Manitoba couple wants health authority to change policy on ambulance passengers

A Niverville couple says their health authority doesn't let all patients have a family member or loved one travel with them when they need to take an ambulance. Rob Byers said his wife wasn't allowed to be with him when he needed one last September.

Rob Byers says his wife was left behind when he was taken by ambulance from his Niverville home to Winnipeg

Rob Byer said his advocate was left behind when he had to take an ambulance. His wife, Marie, was not allowed to travel with him. (Rob Byers)

A couple from Niverville, Man. is calling on their regional health authority to make changes to rules about passengers in ambulances.

Rob Byers was taken by ambulance from Niverville to Winnipeg, approximately 30 kilometres away, last fall. But his wife Maria wasn't allowed to go with him in the ambulance.

"It's really not doing a service to the people out in a rural community," Rob Byers said.

He has a number of medical conditions and called for an ambulance on Sept. 20th, complaining of chest pains. He had an appointment scheduled the next day at St. Boniface hospital, and was told by Emergency Medical Services staff that's where he would be taken.

Because his wife Marie knows his medical history, he wanted her to be by his side in the ambulance. But he was told Marie would have to find her own transportation. 

Marie doesn't drive because of her own medical conditions and eventually found a neighbour to drive her to Winnipeg.

At the time, Byers said he couldn't believe what he was being told.

"You're not dealing with just the patient. You're dealing with the family unit," he said. "My wife has heart conditions and stuff and she's going to sit out here and not be able to get to the hospital and not know what's going on with me."

Paramedics make decision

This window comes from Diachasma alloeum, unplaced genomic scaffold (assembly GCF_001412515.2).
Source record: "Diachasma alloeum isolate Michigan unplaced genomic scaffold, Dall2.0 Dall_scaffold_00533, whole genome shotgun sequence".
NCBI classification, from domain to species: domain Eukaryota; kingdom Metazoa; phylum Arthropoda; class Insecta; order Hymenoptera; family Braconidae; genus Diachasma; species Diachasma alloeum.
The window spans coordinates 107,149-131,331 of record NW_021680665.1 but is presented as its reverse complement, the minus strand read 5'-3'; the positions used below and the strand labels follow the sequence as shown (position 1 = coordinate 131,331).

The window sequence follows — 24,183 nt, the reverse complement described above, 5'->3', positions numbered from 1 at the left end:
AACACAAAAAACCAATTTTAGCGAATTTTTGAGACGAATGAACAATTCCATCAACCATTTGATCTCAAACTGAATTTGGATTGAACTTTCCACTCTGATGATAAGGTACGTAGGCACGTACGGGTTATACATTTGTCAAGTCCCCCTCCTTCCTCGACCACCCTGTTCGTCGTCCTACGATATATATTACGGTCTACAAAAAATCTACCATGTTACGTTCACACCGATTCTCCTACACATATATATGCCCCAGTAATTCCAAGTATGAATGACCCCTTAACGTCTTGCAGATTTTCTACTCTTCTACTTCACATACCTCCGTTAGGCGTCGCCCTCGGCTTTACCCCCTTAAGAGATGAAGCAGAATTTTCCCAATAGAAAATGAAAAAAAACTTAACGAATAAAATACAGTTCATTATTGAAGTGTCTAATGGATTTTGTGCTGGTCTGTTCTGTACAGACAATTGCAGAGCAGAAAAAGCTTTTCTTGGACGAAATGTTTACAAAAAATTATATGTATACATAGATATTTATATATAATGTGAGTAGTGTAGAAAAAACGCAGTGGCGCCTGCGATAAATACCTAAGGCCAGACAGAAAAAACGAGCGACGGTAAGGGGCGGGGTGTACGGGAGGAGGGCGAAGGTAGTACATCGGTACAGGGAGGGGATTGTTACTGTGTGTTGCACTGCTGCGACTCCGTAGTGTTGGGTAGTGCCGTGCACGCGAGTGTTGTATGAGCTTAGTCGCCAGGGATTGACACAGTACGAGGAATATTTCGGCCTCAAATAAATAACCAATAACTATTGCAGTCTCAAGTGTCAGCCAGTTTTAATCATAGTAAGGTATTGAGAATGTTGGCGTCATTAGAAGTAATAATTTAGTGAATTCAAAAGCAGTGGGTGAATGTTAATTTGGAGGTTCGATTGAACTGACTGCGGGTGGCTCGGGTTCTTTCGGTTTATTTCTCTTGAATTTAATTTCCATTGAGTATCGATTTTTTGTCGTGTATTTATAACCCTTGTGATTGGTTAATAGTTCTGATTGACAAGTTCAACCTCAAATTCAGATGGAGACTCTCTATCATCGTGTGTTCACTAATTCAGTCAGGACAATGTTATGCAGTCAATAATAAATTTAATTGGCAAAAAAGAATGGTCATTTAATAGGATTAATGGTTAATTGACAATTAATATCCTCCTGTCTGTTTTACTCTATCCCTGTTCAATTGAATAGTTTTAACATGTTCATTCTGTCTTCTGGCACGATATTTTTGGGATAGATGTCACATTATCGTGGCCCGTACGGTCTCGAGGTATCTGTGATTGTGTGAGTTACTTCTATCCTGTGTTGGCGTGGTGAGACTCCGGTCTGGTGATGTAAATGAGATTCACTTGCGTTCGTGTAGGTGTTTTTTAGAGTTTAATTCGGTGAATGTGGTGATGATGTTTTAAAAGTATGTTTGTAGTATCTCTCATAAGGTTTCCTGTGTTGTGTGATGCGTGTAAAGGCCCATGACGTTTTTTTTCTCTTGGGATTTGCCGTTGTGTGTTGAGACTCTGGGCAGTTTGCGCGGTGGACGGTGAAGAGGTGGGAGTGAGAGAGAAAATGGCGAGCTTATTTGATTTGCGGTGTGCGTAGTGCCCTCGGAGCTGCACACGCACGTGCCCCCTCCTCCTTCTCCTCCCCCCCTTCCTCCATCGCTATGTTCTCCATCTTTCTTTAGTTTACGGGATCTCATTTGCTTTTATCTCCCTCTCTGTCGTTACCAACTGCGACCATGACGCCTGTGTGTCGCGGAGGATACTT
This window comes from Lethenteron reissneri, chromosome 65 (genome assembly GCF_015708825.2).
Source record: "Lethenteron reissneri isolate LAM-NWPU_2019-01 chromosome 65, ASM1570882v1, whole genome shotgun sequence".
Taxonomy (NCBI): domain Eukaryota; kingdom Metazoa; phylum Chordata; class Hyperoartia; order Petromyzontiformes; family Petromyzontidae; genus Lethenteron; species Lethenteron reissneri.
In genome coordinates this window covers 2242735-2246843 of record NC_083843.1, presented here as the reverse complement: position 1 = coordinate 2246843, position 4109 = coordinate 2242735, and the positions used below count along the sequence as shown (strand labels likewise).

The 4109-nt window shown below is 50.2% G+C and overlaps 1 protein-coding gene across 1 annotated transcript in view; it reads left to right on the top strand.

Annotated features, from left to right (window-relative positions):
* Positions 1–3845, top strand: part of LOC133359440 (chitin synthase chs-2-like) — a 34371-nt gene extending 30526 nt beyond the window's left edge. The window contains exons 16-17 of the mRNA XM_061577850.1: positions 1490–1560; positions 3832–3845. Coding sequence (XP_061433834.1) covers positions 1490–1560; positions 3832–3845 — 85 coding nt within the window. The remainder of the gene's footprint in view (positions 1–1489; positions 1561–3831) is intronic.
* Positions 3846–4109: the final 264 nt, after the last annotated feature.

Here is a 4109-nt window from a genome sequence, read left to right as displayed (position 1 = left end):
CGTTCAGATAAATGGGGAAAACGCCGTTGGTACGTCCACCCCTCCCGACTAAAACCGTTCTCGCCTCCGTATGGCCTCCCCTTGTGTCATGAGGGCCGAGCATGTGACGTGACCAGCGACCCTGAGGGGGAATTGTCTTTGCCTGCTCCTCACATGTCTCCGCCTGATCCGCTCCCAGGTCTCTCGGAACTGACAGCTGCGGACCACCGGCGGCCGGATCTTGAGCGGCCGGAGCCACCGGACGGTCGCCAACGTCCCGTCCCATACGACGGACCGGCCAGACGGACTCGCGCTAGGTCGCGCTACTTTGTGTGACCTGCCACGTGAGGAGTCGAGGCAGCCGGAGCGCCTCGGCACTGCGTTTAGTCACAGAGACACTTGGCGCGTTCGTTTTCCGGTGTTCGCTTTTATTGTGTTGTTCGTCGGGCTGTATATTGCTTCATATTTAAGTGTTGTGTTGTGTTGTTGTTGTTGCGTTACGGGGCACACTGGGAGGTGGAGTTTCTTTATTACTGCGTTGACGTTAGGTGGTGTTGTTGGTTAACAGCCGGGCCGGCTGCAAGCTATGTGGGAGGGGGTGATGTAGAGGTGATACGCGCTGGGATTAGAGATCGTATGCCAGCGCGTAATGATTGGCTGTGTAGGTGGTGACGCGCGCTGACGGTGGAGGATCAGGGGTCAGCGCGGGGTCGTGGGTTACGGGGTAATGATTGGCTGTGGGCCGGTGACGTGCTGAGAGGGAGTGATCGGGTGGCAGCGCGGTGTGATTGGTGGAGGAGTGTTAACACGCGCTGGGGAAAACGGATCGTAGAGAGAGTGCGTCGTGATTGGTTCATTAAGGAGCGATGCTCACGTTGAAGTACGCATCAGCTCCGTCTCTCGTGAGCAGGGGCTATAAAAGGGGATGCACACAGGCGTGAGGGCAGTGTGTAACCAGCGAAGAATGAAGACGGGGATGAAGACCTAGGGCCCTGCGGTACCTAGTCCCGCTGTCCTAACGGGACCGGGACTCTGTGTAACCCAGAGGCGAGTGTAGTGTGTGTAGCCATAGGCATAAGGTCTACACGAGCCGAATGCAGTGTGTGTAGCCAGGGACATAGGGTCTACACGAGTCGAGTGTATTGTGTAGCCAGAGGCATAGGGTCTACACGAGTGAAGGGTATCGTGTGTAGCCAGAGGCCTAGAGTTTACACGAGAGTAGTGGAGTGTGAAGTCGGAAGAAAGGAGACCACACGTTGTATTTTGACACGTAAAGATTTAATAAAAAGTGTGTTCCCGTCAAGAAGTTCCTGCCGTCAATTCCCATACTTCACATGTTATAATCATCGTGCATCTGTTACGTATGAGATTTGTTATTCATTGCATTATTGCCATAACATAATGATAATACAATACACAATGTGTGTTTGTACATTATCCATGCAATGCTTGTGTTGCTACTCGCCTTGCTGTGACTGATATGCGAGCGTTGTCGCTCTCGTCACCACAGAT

After Byers was released from hospital, he followed up with the Southern Health Authority.

Southern Health's policy is to rely on its paramedics to make a decision on a case-by-case basis about whether a passenger can travel with the patient in an ambulance, a spokesperson said by email.

A number of factors are taken into consideration, the health authority said, including the kind of care the patient requires, safety considerations and whether there is space available to accommodate passengers.

Byers wrote a number of letters to the health authority asking them to reconsider the policy. He also contacted other health authorities and found passengers are able to travel in ambulances in other regions.

The province said each region develops its own EMS transportation rules. Byers doesn't like that.

"I think it's all wishy-washy," he said. "It's self-serving. It's just meant to serve the EMS people and that's it."

A provincial group is reviewing all regional EMS transportation policies to develop a standardized policy for all provincial health authorites to follow, according to a spokesperson for the province.

Southern Health said it won't change its current policy until a provincial standard is developed.

"We want people to know that there is a possibility they're not going to allow a passenger in the ambulance," Marie Byers said.

"And that could be horrendous for people in rural areas because not everybody's got a ride to Winnipeg."